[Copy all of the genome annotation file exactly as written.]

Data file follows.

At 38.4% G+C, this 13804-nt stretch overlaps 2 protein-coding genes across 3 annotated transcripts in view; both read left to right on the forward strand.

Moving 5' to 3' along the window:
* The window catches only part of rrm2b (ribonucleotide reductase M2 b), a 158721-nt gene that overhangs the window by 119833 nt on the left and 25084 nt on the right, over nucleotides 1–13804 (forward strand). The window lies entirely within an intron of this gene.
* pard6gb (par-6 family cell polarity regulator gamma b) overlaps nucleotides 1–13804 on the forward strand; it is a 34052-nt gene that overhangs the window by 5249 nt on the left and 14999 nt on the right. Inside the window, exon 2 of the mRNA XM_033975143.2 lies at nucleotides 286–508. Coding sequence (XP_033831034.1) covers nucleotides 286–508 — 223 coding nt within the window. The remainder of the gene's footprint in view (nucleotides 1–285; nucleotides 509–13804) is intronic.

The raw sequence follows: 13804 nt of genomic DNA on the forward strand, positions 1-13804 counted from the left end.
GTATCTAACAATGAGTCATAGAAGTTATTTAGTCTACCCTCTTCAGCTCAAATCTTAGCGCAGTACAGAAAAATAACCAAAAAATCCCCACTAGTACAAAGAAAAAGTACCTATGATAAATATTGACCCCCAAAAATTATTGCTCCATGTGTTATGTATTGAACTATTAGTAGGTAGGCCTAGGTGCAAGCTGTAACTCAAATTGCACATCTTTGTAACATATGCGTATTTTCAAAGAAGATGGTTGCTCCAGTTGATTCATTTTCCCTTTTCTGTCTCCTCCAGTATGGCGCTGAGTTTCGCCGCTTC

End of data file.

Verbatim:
At 38.4% G+C, this 13804-nt stretch overlaps 2 protein-coding genes across 3 annotated transcripts in view; both read left to right on the forward strand.

Moving 5' to 3' along the window:
* The window catches only part of rrm2b (ribonucleotide reductase M2 b), a 158721-nt gene that overhangs the window by 119833 nt on the left and 25084 nt on the right, over nucleotides 1–13804 (forward strand). The window lies entirely within an intron of this gene.
* pard6gb (par-6 family cell polarity regulator gamma b) overlaps nucleotides 1–13804 on the forward strand; it is a 34052-nt gene that overhangs the window by 5249 nt on the left and 14999 nt on the right. Inside the window, exon 2 of the mRNA XM_033975143.2 lies at nucleotides 286–508. Coding sequence (XP_033831034.1) covers nucleotides 286–508 — 223 coding nt within the window. The remainder of the gene's footprint in view (nucleotides 1–285; nucleotides 509–13804) is intronic.

The raw sequence follows: 13804 nt of genomic DNA on the forward strand, positions 1-13804 counted from the left end.
GTATCTAACAATGAGTCATAGAAGTTATTTAGTCTACCCTCTTCAGCTCAAATCTTAGCGCAGTACAGAAAAATAACCAAAAAATCCCCACTAGTACAAAGAAAAAGTACCTATGATAAATATTGACCCCCAAAAATTATTGCTCCATGTGTTATGTATTGAACTATTAGTAGGTAGGCCTAGGTGCAAGCTGTAACTCAAATTGCACATCTTTGTAACATATGCGTATTTTCAAAGAAGATGGTTGCTCCAGTTGATTCATTTTCCCTTTTCTGTCTCCTCCAGTATGGCGCTGAGTTTCGCCGCTTC